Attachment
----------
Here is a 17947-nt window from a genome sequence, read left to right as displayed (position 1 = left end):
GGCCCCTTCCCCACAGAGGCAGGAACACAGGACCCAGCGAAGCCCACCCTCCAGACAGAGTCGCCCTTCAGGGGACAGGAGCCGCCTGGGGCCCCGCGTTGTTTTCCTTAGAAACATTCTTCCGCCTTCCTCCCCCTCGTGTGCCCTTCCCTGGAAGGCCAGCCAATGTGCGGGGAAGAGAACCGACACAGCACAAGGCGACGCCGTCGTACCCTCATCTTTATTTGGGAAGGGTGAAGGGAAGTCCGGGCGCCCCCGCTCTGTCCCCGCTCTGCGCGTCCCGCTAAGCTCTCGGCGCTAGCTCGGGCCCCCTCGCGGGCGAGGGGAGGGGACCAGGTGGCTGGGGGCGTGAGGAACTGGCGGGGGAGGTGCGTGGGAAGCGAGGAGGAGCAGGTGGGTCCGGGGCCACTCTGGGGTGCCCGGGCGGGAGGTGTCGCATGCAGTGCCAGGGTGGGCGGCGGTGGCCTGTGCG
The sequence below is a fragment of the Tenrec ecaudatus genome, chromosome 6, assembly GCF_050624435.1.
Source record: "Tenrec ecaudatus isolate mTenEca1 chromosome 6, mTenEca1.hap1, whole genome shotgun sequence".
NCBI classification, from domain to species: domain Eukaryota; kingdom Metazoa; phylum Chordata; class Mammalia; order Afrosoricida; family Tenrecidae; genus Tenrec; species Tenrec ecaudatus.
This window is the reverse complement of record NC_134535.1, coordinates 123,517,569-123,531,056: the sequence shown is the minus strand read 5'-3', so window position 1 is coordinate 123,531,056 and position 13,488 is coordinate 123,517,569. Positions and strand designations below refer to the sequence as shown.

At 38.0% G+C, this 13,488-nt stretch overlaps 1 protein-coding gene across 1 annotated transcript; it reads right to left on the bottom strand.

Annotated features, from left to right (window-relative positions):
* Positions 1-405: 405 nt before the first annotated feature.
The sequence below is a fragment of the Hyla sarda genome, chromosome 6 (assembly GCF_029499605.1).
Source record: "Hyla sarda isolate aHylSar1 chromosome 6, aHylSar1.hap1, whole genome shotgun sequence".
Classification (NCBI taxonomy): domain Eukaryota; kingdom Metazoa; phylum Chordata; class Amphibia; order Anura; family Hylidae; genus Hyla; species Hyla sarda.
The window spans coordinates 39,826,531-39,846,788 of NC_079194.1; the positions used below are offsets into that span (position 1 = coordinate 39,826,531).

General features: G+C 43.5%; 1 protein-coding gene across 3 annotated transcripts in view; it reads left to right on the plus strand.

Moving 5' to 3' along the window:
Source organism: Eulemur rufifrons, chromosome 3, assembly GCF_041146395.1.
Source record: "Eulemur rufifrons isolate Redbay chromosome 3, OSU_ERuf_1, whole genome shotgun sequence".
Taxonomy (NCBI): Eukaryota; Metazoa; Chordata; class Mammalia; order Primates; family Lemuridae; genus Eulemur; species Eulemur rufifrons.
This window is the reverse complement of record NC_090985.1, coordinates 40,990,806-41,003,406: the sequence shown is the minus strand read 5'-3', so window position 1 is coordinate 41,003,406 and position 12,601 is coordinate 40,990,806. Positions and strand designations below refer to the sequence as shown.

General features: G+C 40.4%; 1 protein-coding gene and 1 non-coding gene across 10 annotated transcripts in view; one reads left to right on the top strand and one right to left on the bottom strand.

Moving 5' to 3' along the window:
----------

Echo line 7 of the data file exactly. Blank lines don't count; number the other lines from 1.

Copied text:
At 38.0% G+C, this 13,488-nt stretch overlaps 1 protein-coding gene across 1 annotated transcript; it reads right to left on the bottom strand.